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Tim Berne: Insomnia

Shaun Brady reviews 'Insomnia,' the new release by saxophonist Tim Berne

Tim Berne

Tim Berne is nothing if not prolific. Even single pieces are packed with more ideas than many a composer would try to cram into an entire album, and Berne doles out his epics in more punnily named configurations than anyone (even their members) could be expected to keep straight.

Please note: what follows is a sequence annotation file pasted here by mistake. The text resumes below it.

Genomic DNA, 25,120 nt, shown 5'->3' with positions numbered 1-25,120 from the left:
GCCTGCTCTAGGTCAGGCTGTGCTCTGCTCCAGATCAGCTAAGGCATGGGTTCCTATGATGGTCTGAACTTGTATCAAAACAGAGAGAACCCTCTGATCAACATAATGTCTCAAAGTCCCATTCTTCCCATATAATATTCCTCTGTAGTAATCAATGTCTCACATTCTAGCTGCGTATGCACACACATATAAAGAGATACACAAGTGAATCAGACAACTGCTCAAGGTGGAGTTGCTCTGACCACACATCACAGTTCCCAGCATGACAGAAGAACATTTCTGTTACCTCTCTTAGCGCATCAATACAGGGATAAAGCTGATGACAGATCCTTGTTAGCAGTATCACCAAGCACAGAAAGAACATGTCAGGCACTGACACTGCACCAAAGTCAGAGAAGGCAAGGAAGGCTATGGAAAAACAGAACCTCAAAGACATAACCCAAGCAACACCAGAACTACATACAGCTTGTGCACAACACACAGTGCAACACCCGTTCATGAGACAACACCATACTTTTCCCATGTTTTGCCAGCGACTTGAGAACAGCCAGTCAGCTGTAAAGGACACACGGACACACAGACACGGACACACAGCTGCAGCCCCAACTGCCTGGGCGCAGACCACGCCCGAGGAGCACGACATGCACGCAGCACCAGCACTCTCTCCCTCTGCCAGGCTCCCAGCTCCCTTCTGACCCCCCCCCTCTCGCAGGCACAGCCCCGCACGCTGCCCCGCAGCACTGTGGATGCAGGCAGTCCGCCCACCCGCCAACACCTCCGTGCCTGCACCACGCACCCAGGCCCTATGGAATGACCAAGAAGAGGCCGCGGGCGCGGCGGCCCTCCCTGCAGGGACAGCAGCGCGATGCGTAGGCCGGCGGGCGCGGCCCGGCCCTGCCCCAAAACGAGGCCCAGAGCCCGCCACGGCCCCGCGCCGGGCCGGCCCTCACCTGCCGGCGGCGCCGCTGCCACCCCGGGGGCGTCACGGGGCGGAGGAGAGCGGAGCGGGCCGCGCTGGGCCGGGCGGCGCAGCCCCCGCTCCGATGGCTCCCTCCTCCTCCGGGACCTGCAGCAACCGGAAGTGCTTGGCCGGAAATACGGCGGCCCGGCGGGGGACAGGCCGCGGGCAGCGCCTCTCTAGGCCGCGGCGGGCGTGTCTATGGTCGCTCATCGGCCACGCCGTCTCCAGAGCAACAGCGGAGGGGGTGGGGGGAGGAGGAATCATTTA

All the evidence you’d need of Berne’s fecundity is contained within Insomnia. Recorded in 1997 but unreleased until now, this breathtaking octet recording would be a keystone in many a musician’s catalog but is relegated to something of a brilliant footnote to the saxophonist’s work with Bloodcount. That quartet-Chris Speed, here sticking entirely to clarinet; bassist Michael Formanek; and drummer Jim Black-was Berne’s chief outlet in the mid-’90s and forms the backbone of the ensemble here. But they’re doubled by four more equally adventurous improvisers: frequent collaborator Marc Ducret on acoustic 12-string guitar, violinist Dominique Pifarély, cellist Erik Friedlander and trumpeter Baikida Carroll, a close collaborator of Berne’s mentor, Julius Hemphill.

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